In the land of industrial property sales and leases, e-commerce is king.
Companies that sell products online dominated the market for industrial space in 2018 and their reign is expected to continue.
That’s the take of real estate firm CBRE as it measured up the industrial real estate market nationally and in the Greater Lehigh Valley.
In a report analyzing industrial leasing activity in the U.S. last year, CBRE found that e-commerce and logistics companies accounted for 61 percent of the largest 100 industrial property deals by square footage in 2018, totaling 61.5 million square feet. Many logistics companies handle e-commerce distribution, CBRE said.
In the previous year, those two sectors claimed 52 percent of the largest deals for a cumulative 43.2 million square feet, according to CBRE.
Overall, the report showed, the largest 100 industrial transactions accounted for 100.3 million square feet across the U.S., ranging in size from 742,000 square feet to 2.3 million.
Fifty of the 100 deals were for warehouses sized 970,000 square feet or more, reflecting demand for large, tall, modern buildings, the report said.
The transactions spanned 32 markets, with the Inland Empire in California, the I-78/81 corridor in the Lehigh Valley, and Dallas/Fort Worth recording the largest volume of transactions by square footage, the report said.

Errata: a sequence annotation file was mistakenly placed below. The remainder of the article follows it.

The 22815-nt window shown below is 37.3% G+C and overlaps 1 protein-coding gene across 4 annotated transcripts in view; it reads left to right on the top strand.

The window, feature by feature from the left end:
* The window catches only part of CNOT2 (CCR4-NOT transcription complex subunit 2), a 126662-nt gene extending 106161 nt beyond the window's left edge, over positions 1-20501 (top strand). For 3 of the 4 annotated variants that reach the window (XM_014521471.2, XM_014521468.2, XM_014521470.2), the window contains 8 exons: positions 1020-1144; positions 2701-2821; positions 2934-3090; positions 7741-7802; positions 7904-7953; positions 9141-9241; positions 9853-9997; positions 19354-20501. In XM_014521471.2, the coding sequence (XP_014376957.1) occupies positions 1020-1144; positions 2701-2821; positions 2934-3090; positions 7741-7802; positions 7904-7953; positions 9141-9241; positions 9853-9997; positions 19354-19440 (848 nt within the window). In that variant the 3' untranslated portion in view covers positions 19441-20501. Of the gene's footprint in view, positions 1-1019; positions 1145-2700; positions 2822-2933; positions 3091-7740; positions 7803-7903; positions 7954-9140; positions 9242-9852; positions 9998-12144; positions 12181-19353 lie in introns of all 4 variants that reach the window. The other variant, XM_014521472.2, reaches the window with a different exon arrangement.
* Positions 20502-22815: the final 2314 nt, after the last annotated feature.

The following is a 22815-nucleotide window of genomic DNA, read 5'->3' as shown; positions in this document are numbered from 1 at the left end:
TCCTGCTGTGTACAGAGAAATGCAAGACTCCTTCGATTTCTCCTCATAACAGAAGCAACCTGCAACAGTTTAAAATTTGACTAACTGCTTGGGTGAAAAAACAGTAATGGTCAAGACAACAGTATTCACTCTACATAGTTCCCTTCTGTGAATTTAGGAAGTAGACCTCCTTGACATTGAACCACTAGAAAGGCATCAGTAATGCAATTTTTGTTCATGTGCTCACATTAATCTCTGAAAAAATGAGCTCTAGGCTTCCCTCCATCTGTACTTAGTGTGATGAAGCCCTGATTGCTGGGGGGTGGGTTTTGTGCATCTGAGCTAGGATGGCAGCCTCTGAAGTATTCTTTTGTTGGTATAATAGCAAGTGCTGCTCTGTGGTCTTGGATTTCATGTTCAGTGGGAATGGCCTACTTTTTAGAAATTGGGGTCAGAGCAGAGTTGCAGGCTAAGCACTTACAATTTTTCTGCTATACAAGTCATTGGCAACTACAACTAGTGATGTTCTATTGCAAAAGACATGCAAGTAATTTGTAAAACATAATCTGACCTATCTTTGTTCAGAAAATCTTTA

The largest 100 industrial property transactions got larger last year, regardless of industry, according to the report. They represented 19 percent more space than the largest deals of 2017.
The leases spanned uses that include e-commerce, logistics, manufacturing, food and beverage, technology and retailing.
Weighing in from CBRE on the regional implications of the report is Vincent Ranalli, senior vice president of CBRE.
Lehigh Valley Business: Is it surprising that Pennsylvania had this many deals in the top 100 industrial leases?
Ranalli: Not at all. The Pa. I-78/I-81 corridor is regarded by many as one of the top industrial markets in the country. Our geography and access to the large population along the East Coast is an optimal place to establish a distribution center. Looking ahead, we expect 2019 to be equally as strong, or better.
LVB: What changes do you see happening in the logistics sector in the next five years?
Ranalli: ‘Best in class’ properties [the highest-quality buildings in a market] will continue to evolve. We expect to see higher ceiling heights, more efficient building systems and amenities to keep a positive environment for the workforce. Companies are working hard to keep their employees, as the labor market remains very tight.
LVB: What are some challenges that the industry faces?
Ranalli: Labor, labor, labor. With unemployment nearing all-time lows, companies need to find new ways to attract/retain employees or invest in automation.
LVB: What areas of Berks County showed growth? Any specific projects?
Ranalli: The I-78 corridor west from Hamburg to Bethel Township has seen explosive growth. Good sites with easy access to I-78 are getting interest from tenants. Lease rates are favorable here compared to other submarkets.